I recently came across this fascinating diagram, the Development of Abstract Art, which is in effect the family tree of modern art drawn up by Alfred Barr, the pre-war Director of MoMa. Barr put on the great career-defining Picasso retrospective exhibition in 1939-1940 and introduced Dalí and Surrealism to America in the mid 1930s.
To my mind, Barr was one of the greatest curators of the 20th century, with an eye as sharp as they come. For the purposes of his diagram, he divided art up into non-geometrical abstract art and geometrical abstract art. Study it carefully for it explains a lot about where the avant-garde derived its inspiration, where it came from in the first half of the 20th century and where it went.
It is very tempting to extend this family tree to the second half of the century; I think Andy Warhol, for instance, springs from the Dadaists and their descendants the Surrealists; certainly Jeff Koons springs from Duchamp and his found objects.
Alfred Hamilton Barr Jr. (1902-1981), Cover of the exhibition catalogue ‘Cubism and Abstract Art’, MoMA, 1936. Offset, printed in color. © 2015. Digital image, The Museum of Modern Art, New York/Scala
I must admit feeling rather shamed that I had never heard of Florence Henri, the inter-war avant-garde photographer and now the subject of a wonderfully revealing exhaustive exhibition, Miroir des avant-gardes, 1927-1940 at the Jeu de Paume. She was certainly alive to a great many influences Alfred Barr mapped out.
Florence Henri seemed to know and be rated by everyone in the world of the avant-garde in Europe in the teens and twenties of the 20th century. While she was a student at the Berlin Academy of Arts she moved in circles including Hans Arp, Adrian Ludwig Richter and Laszlo Moholy-Nagy — and her later photographic portraits of these artistic titans are compelling.
Starting as a painter, she took classes with Paul Klee and Wassily Kandinsky at the original Bauhaus in Weimar at the beginning of the 1920s. Then, during a 1927 visit to the Bauhaus in Dessau, she abandoned painting in favour of photography, producing the famous series of self-portraits in mirrors, and the still life studies which were experiments in spatial dimensions and the effects of light.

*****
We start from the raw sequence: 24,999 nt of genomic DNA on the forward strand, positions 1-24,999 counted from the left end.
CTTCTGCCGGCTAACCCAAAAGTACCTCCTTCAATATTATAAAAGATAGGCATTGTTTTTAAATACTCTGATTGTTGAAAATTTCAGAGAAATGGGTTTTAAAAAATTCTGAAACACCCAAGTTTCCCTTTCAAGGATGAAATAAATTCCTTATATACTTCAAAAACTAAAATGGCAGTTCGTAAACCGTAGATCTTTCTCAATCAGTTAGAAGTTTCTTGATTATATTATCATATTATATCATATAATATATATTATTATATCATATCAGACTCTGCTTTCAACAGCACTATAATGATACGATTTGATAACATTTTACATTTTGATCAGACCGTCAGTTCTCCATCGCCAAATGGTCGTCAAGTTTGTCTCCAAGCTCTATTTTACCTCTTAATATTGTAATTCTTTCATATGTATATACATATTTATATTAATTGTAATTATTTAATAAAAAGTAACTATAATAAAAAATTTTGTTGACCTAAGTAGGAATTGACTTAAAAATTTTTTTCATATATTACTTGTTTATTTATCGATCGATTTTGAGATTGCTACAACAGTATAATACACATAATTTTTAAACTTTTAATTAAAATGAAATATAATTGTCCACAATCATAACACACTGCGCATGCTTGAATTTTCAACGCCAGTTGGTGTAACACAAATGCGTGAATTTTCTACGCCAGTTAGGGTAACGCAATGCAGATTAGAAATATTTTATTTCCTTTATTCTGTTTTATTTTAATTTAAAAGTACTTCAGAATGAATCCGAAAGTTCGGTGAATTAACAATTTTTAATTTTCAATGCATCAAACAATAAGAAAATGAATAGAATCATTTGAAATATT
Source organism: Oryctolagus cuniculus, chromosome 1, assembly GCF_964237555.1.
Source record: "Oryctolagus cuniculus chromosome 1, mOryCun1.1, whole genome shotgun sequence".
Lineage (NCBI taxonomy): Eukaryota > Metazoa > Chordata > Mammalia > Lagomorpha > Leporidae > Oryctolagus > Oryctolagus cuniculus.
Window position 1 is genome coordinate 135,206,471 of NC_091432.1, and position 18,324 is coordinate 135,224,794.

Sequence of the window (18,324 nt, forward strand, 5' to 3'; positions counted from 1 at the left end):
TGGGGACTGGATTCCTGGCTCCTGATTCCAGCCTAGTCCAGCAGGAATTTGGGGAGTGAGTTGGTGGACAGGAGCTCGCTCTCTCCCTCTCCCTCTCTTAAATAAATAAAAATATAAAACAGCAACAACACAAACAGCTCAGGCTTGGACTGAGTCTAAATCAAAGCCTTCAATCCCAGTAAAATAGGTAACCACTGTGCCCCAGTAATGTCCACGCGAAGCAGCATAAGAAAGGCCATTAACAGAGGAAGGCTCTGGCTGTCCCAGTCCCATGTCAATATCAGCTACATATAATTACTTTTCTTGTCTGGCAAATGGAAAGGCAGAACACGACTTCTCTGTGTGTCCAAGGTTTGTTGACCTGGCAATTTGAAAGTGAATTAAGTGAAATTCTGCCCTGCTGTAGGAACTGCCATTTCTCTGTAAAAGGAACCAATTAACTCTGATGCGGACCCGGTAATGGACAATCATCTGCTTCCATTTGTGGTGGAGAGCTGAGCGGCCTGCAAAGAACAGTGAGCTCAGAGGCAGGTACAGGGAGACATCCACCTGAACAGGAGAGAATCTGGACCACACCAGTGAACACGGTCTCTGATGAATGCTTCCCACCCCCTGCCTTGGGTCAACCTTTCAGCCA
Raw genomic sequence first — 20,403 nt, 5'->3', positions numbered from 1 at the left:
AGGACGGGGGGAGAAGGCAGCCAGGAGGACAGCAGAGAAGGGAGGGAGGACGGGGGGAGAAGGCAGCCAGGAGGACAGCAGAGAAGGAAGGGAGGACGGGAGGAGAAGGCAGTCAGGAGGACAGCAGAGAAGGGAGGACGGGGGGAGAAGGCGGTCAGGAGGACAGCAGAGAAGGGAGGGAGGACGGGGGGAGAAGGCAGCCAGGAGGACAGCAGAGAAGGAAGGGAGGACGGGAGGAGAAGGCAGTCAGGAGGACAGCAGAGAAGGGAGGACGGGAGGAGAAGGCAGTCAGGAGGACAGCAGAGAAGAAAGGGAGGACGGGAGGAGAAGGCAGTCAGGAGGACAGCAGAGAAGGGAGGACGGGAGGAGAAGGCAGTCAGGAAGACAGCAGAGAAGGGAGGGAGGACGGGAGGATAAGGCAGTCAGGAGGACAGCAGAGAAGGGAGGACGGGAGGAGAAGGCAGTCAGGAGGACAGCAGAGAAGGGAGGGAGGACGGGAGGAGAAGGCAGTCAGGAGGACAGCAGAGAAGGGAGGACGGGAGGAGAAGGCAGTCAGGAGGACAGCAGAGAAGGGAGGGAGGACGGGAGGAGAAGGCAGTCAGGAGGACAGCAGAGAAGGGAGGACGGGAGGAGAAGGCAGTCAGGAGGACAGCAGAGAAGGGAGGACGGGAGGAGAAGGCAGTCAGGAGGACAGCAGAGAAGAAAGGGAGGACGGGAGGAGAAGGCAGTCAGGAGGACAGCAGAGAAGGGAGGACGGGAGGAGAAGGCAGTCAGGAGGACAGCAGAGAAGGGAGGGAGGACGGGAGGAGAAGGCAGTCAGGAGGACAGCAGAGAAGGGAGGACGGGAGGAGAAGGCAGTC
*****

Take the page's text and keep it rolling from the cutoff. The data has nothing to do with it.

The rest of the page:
Left: Florence Henri, Self portrait, 1928. Gelatin silver print. Courtesy Staatliche Museen zu Berlin, Kunstbibliothek. Florence Henri © Galleria Martini & Ronchetti. Right: Florence Henri, Jeanne Lanvin, 1929. Gelatin silver print. Courtesy Archives Florence Henri, Gênes. Florence Henri © Galleria Martini & Ronchetti
Working in Paris from about 1924, she opened a studio and a school of photography where Lisette Model (a heroine of mine) and Gisele Freund studied. Until now her work has been largely unknown, this in spite of it being liberally published in many illustrated magazines of the era, and her work being compared with Man Ray and Horst (another alumna of the Bauhaus who were both working in Paris at the same time).
In the inter-war years, however, she was acknowledged as being one of the leaders of the photography avant-garde; Moholy-Nagy wrote a very elegant appreciation in 1928, in which he acknowledged that with ‘Florence Henri’s photos, photographic practice enters a new phase, the scope of which would have been unimaginable before today’.
I recently received a soon-to-be published illustrated biography, Florence Henri: Mirror of the Avant-Garde, 1927–40 (Aperture), and it became clear that she played an important part at the Bauhaus. In the new book, there is a snap of a fairly riotous group celebrating her birthday during her visit to Dessau in 1927 and a jolly picture of Florence and a group of friends being entertained by Mondrian in his Paris studio in 1929.
I urge you to see the show at the Jeu de Paume, which runs until 17 May 2015, because it is that rare thing: a missing link between early 20th century avant-garde and a whole generation of mid- and late century photographers. Added to that, the catalogue is a revelation.
The ultimate art selfies
Courtesy of the Art In Island museum
I return to the subject of selfies, this time courtesy of a new 3-D museum in Manila. Called Art in Island, it provides unique opportunities for selfie maniacs to take photographs of themselves actually becoming part of a painting. Words almost fail me here but I could not resist with the 3-D rendering of Fragonard’s masterpiece, The Swing (above) in which the selfie subject photographed himself fielding the airborne slipper. Apparently there are other 3-D museums in Asia of the same ilk, making the burbling of more (shall we say) conventional museums about interactive experiences feel very much like yesterday’s news.
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